I then used some contact adhesive to glue the rail to the track and tightened the tabs underneath. I also clamped a piece of mdf on the top to make sure everything was flat as the glue set. Gluing ensures the cut edges of the rails do not lift and catch the guide or braids of a car. It also maintains the isolating gap. Finally, I soldered some thin wires (I used a Cat5e twisted pair) to the tab of each dead strip rail underneath the track. These wires attached - via a 150-ohm resistor - to the input of the opto-isolated relay board. When a car crosses the dead strip, it both closes the circuit and creates a current which triggers the relay board to signal the Arduino input for that lane. The Uno has inputs for up to four lanes using Race Coordinator.

2. Software

To program your Arduino Uno with the Race Coordinator 'sketch', you'll need to install the Arduino Integrated Development Environment (IDE) program on your computer. This is available free via the Arduino website (here) or as an app from the Microsoft Store. You'll need to be running Windows 7 or later.

If you go back to the folder on your computer containing the pdf and the Arduino sketch (Race Coordinator > data > arduino > lap counter) and click on the lapCounter INO file, it will upload into the IDE window. To upload onto your Arduino Uno clone, you'll need to do a few more things...

   

  • Most Uno clones use the CH340 chip for USB communication and the driver must be installed to your computer (chip manufacturer's site here).
  • Attach your Arduino Uno clone to the USB port on your computer you will be routinely using. It should power up and be recognised via the CH340 driver.
  • Check in the IDE window that your Uno clone is recognised (tools> Board> "Arduino Uno") and linked with a port (tools > port> COM).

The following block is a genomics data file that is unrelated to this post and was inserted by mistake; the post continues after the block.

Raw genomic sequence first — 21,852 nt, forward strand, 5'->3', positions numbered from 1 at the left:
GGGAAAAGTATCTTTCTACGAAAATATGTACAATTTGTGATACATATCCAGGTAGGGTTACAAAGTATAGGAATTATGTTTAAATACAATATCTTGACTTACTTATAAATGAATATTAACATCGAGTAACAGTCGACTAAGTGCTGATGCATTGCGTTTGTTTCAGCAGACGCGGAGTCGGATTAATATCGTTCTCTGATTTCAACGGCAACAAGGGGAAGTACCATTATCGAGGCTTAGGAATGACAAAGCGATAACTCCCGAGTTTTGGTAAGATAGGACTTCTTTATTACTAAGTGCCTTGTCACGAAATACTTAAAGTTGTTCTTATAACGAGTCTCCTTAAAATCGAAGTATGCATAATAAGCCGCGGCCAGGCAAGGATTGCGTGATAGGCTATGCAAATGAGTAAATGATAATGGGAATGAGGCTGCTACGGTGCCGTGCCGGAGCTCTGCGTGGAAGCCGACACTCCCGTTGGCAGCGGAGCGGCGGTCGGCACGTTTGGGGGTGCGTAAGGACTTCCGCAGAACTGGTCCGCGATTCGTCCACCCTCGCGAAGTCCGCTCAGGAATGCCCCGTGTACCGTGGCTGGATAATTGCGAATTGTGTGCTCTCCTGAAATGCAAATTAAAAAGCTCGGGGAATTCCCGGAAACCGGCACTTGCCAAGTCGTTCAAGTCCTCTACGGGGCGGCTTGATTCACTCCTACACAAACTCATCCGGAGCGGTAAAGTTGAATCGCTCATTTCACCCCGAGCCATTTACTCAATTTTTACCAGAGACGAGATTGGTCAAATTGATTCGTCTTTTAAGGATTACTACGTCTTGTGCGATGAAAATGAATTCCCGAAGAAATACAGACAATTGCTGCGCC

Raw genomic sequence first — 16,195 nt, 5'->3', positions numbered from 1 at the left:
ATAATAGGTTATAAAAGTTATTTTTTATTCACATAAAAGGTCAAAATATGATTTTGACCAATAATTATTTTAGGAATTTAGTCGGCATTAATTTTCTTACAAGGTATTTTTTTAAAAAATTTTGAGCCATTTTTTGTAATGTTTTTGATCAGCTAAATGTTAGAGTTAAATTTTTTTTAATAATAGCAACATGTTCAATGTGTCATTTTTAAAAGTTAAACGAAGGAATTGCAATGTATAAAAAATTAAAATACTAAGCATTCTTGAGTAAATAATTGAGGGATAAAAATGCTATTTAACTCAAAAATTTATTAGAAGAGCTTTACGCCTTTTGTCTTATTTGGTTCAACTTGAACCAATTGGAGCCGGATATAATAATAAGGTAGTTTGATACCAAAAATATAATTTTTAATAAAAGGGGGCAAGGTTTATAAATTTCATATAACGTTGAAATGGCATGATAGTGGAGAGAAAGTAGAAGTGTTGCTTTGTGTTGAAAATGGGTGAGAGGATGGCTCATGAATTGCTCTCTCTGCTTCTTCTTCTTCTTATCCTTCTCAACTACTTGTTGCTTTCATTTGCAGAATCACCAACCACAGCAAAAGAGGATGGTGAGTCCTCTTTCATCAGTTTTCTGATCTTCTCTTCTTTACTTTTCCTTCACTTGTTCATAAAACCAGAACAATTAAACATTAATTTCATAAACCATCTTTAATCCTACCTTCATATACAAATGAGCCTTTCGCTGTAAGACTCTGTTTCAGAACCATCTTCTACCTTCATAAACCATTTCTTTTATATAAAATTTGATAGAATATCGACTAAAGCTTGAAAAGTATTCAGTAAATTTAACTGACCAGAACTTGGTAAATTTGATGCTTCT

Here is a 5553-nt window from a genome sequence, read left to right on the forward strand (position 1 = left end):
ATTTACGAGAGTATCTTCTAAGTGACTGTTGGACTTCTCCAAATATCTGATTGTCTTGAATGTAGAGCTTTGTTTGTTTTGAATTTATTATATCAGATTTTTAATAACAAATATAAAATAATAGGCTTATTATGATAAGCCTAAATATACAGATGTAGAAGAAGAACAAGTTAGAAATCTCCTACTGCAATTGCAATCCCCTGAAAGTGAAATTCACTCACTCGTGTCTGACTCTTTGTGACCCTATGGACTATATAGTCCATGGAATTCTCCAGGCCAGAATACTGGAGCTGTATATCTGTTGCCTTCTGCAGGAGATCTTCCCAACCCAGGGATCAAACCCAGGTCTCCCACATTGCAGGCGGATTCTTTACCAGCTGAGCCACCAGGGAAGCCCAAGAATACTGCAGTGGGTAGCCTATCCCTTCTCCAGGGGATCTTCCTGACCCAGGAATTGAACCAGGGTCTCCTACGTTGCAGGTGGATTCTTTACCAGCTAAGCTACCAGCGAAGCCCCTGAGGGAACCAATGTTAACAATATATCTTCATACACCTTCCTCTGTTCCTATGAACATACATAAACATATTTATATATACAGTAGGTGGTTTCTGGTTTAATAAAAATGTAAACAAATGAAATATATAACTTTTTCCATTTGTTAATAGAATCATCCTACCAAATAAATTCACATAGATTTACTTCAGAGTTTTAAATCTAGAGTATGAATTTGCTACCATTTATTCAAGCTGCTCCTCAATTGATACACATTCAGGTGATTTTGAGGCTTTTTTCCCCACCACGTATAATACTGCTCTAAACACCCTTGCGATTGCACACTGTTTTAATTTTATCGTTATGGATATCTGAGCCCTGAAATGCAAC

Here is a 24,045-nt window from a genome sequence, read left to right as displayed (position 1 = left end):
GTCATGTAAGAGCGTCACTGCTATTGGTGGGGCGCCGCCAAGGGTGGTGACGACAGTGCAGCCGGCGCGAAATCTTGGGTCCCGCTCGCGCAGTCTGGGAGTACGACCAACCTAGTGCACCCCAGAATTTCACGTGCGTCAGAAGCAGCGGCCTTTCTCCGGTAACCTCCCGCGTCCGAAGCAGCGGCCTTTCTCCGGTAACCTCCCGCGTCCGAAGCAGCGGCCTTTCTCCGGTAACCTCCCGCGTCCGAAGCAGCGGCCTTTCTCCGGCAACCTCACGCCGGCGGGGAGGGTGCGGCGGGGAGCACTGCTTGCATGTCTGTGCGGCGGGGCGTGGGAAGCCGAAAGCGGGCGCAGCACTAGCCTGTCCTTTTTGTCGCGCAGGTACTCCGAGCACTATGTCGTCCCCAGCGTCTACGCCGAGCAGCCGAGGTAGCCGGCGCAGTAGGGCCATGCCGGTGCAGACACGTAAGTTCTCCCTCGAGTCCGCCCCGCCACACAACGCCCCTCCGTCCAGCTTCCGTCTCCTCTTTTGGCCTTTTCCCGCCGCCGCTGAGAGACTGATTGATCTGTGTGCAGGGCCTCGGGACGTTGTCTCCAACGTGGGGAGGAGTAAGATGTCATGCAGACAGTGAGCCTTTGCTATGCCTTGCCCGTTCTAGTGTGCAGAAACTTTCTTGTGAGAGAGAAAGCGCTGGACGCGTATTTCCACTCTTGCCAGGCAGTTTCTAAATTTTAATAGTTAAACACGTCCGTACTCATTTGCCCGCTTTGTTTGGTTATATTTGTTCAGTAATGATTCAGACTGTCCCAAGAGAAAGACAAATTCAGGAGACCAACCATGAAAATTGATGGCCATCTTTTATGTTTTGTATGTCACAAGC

• Check in Device Manager (settings> devices in Windows 10) on your computer that the Uno is showing as "USB-SERIAL CH340 (COM_)" where the COM port matches that in the IDE tools menu.
Next, we need to add a 'library' file to the IDE that will handle the LED instructions in the Race Coordinator sketch...

  • Install the FastLED library into the IDE via tools> manage libraries (this launches a new window)> search for FastLED and install (current version 3.4.0, author Daniel Garcia)
And now we are ready to upload the sketch to the Uno...

  • Back in the main IDE window, hover over the right-pointing arrow on the menu bar - "upload" should show to the right. Click the arrow and the Race Coordinator 'sketch' will upload to your Arduino Uno clone (together with the Fast LED library).
If you follow these steps in order, the sketch should upload without any errors and you'll have a working interface.

When you open Race Coordinator (install it now if you haven't already), go to Track Setup from the menu bar. This opens the Track Manager window. Stay on the 'General' tab, click on the Arduino option in the Track Interface list. Then click the 'Configure' button. In the new window, select the 'Uno' option in Arduino Hardware box. The COM port your Uno is attached to by USB should be shown on the left. Click on this and the light next to 'Connection' should show green. Then click the 'Accept' button. You should now have a functioning lap timer.

There are plenty of tutorials on the Race Coordinator site (here) to help you set up the program exactly as you want it. There are also quick start menus to get up and running straight away. However, the above steps do fill in a few gaps to use a cheap Arduino Uno clone with a dead strip.

Here's my Uno ready to go on my 'work-in-progress' single-lane hill climb rally stage...